It’s a really diverse city and the competitiveness probably comes from the our cultures that we all come from. And then there’s that kind of really urban street aspect to us and that gives us an edge. I think everybody has an edge there. You always want to be one up on the other guy.
Are you into the Brampton music scene at all?
Yeah, yeah, for sure. I actually had dinner the other day with TOBi. I went to school with him. We caught up and he’s doing his thing. Tory Lanez used to come to my school and battle rap against TOBi. It’s actually crazy to see how well they’re both doing now.
That’s dope! I know about those rap battles between TOBi and Tory! So, you actually got to witness those?
I witnessed those! Yeah, yeah man! I was there, I was there watching them. That was classic, man. It was just crazy because, for us, it was sick, you know? But we didn’t know what big talents those two actually were at the time. So, it was really easy to take it for granted just because that was what was in our neighborhood. But they both ended up following their dreams and making it, so it’s pretty cool.
Just like you!
Just like me, yeah.
Something in the water, man.
Yeah, yeah! [Laughs.]
I imagine you grew up watching the World Cup tournaments as a kid. Are there any World Cup moments that stand out to you?
I’ll always remember in ’98 when Zidane scored two goals in the final and then I also remember in 2006, when he, um, headbutted Materazzi and got the red card and Italy won the World Cup. I remember the streets of Toronto were so crazy. Those two really stick out for me.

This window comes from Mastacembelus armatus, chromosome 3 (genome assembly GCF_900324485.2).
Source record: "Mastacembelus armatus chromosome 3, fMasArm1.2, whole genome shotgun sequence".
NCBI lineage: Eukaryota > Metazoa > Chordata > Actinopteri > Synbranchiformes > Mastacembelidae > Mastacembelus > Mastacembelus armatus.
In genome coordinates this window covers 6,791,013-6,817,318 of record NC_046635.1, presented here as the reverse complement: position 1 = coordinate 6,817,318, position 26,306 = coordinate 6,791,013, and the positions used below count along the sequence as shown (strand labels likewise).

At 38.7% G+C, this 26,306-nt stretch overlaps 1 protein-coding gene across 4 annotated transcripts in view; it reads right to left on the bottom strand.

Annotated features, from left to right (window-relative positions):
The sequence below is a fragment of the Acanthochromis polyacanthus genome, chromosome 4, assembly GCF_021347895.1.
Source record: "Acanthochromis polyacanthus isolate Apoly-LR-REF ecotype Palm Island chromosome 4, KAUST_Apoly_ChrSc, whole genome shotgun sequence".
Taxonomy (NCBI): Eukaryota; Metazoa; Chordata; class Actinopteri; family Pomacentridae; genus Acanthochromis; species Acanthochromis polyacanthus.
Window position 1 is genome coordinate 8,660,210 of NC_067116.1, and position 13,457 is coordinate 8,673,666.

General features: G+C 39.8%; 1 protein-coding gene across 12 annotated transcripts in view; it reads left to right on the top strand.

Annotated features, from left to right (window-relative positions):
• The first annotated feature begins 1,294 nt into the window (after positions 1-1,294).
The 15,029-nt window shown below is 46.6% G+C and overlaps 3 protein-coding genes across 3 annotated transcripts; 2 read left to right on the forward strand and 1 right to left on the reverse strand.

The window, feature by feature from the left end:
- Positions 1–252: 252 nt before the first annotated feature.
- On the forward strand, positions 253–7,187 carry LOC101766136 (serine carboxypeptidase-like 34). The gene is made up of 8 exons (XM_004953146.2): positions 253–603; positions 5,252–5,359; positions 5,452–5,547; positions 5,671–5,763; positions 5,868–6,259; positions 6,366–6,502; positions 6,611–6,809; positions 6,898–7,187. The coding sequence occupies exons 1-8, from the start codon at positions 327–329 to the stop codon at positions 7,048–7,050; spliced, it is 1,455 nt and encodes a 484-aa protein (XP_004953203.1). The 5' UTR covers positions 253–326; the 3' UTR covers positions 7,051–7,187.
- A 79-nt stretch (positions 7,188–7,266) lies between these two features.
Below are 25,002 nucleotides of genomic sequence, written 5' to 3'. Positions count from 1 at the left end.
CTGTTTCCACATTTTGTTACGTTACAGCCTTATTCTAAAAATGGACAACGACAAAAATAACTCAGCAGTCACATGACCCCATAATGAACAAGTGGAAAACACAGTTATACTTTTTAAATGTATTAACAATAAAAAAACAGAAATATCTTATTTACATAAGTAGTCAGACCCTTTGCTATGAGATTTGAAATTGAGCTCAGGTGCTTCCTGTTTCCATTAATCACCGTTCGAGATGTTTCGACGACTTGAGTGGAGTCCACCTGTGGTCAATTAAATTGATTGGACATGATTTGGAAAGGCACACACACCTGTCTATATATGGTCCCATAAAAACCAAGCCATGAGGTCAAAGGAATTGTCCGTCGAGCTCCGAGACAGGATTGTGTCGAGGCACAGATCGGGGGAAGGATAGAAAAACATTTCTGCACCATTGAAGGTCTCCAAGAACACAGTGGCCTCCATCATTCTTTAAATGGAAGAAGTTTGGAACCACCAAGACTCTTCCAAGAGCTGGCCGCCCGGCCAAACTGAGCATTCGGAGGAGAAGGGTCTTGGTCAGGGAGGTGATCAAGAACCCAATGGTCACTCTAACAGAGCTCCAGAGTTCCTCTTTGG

I remember the headbutt! It was surreal to see that.
Yeah. I was sad because I’m a big Zizou fan. When I saw him do what he did in ’98, that was inspiring. And then, now to his last game as a professional, it was sad, but he was class the whole tournament, so, it was pretty crazy.
I also remember how wild the streets of Toronto got when Italy won that year.
Yeah, it was crazy! St. Clair was packed, packed, packed. A sea of people. That was an amazing thing to see. And I hope one day we can see the streets packed like that for Canada. That’s the dream. That’s what we’re going for now.
It would be unreal. So, yeah, from growing up watching it to now getting ready to compete in your first World Cup, how does it feel?
Oh, amazing. It’s a dream come true. There’s no other way to go to describe it. I mean, all of us have been been dreaming about this before it was cool to, or before it was even imaginable. And now that it’s happening, it’s incredible.
Did you think it was even in the realm of possibility while growing up in Brampton?
Yeah. Just because we had a wild imagination as kids in Brampton, you know? That’s what gets us far, I think. We imagine beyond what we think we can. And I think that’s what’s led us to to make it and be able to be so successful. You gotta dream big and strive and reach for the stars. And then, you know, depending on how hard you work, it will get it you close to what you dream of or even past it. You never know. So as long as you set your goals high, nothing is impossible.
How did it feel to find out that the World Cup is coming to Canada in four years?
Incredible. I mean, I was at the announcement in New York—the unveiling of the cities. And to see that Toronto was one of the cities, that’s when it really hit me. It really hit me that the World Cup is coming to Toronto and to Canada. And that’s amazing. I mean, I’m focused on Qatar right now, but once once that tournament goes, the World Cup is really coming home and I’m excited for what it’s going to do for this sport in this country.